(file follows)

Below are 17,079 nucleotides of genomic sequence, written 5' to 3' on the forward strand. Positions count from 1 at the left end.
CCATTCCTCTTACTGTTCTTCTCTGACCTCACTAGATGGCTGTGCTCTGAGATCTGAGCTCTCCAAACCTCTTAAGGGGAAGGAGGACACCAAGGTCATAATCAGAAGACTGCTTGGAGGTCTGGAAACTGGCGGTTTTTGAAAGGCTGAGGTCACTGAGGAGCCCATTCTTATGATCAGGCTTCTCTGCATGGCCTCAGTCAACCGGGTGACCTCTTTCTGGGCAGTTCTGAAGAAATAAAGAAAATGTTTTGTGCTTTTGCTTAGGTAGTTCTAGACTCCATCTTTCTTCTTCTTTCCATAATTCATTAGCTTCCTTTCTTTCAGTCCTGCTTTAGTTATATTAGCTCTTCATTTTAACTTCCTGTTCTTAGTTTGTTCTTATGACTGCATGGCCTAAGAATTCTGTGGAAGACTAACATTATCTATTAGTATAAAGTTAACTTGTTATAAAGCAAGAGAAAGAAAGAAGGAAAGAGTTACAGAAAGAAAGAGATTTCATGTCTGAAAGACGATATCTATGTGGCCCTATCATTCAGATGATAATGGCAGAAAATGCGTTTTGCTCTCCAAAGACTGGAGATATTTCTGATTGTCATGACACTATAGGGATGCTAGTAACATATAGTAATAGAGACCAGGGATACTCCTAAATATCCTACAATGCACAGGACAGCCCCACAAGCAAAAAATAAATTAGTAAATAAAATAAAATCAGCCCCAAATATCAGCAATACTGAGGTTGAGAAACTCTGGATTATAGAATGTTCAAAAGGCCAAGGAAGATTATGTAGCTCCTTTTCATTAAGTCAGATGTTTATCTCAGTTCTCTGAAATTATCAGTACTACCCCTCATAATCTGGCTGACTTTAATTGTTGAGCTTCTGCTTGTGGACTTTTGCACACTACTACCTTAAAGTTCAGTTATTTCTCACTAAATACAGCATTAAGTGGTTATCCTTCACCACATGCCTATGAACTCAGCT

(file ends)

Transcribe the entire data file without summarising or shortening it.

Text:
Below are 17,079 nucleotides of genomic sequence, written 5' to 3' on the forward strand. Positions count from 1 at the left end.
CCATTCCTCTTACTGTTCTTCTCTGACCTCACTAGATGGCTGTGCTCTGAGATCTGAGCTCTCCAAACCTCTTAAGGGGAAGGAGGACACCAAGGTCATAATCAGAAGACTGCTTGGAGGTCTGGAAACTGGCGGTTTTTGAAAGGCTGAGGTCACTGAGGAGCCCATTCTTATGATCAGGCTTCTCTGCATGGCCTCAGTCAACCGGGTGACCTCTTTCTGGGCAGTTCTGAAGAAATAAAGAAAATGTTTTGTGCTTTTGCTTAGGTAGTTCTAGACTCCATCTTTCTTCTTCTTTCCATAATTCATTAGCTTCCTTTCTTTCAGTCCTGCTTTAGTTATATTAGCTCTTCATTTTAACTTCCTGTTCTTAGTTTGTTCTTATGACTGCATGGCCTAAGAATTCTGTGGAAGACTAACATTATCTATTAGTATAAAGTTAACTTGTTATAAAGCAAGAGAAAGAAAGAAGGAAAGAGTTACAGAAAGAAAGAGATTTCATGTCTGAAAGACGATATCTATGTGGCCCTATCATTCAGATGATAATGGCAGAAAATGCGTTTTGCTCTCCAAAGACTGGAGATATTTCTGATTGTCATGACACTATAGGGATGCTAGTAACATATAGTAATAGAGACCAGGGATACTCCTAAATATCCTACAATGCACAGGACAGCCCCACAAGCAAAAAATAAATTAGTAAATAAAATAAAATCAGCCCCAAATATCAGCAATACTGAGGTTGAGAAACTCTGGATTATAGAATGTTCAAAAGGCCAAGGAAGATTATGTAGCTCCTTTTCATTAAGTCAGATGTTTATCTCAGTTCTCTGAAATTATCAGTACTACCCCTCATAATCTGGCTGACTTTAATTGTTGAGCTTCTGCTTGTGGACTTTTGCACACTACTACCTTAAAGTTCAGTTATTTCTCACTAAATACAGCATTAAGTGGTTATCCTTCACCACATGCCTATGAACTCAGCT